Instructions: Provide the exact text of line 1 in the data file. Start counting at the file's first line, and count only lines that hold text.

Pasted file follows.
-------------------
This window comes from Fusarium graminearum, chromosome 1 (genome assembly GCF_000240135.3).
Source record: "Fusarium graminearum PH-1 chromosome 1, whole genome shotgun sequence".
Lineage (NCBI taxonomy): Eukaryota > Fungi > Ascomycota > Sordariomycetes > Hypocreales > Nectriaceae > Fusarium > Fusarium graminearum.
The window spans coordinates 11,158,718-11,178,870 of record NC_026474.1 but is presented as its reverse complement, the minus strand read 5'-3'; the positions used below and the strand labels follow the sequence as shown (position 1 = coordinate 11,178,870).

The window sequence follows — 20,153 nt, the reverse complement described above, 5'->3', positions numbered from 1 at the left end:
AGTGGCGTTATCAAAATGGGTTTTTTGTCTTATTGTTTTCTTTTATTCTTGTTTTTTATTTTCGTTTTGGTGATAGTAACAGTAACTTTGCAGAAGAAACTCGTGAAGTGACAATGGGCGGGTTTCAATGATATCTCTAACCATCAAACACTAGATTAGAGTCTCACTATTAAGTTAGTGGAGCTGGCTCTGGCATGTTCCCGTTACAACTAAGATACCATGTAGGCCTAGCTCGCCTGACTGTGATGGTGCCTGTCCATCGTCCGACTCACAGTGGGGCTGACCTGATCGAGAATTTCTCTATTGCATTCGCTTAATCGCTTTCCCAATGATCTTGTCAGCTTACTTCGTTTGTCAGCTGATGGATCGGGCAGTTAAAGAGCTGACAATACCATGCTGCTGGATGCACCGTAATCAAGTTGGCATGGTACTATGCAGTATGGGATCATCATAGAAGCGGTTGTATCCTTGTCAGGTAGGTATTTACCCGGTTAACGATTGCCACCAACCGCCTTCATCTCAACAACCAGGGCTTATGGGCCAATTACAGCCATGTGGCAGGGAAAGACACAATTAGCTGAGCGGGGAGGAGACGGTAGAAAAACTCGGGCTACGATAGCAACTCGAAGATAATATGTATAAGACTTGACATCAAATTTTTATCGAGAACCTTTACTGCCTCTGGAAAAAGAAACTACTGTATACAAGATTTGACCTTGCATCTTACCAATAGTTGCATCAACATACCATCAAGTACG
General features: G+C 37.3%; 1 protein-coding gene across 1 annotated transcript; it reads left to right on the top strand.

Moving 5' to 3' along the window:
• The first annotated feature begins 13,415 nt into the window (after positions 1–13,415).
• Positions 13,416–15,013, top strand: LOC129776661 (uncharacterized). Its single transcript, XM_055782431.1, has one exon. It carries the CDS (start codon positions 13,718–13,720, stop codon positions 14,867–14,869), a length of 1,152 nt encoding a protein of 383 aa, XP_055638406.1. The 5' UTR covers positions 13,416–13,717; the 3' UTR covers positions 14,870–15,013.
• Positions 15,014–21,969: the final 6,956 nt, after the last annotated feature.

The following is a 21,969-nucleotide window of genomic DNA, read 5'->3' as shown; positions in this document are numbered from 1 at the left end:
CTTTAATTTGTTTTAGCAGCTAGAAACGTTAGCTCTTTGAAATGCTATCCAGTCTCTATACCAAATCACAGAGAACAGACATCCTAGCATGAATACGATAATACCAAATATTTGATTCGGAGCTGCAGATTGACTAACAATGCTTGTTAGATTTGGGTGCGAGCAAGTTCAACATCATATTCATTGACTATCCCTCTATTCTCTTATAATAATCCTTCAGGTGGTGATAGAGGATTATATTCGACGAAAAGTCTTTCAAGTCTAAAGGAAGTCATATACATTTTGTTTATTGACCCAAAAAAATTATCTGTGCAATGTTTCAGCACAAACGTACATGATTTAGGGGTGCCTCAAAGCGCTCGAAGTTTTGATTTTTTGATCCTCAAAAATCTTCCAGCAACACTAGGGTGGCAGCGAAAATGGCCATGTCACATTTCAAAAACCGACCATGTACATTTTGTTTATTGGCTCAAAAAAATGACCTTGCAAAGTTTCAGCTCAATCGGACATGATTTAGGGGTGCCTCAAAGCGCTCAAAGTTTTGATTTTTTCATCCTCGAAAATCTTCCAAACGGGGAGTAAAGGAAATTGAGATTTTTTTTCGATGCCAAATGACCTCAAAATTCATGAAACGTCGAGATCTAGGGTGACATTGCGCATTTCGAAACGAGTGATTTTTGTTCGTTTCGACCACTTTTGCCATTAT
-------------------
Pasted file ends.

This window comes from Fusarium graminearum, chromosome 1 (genome assembly GCF_000240135.3).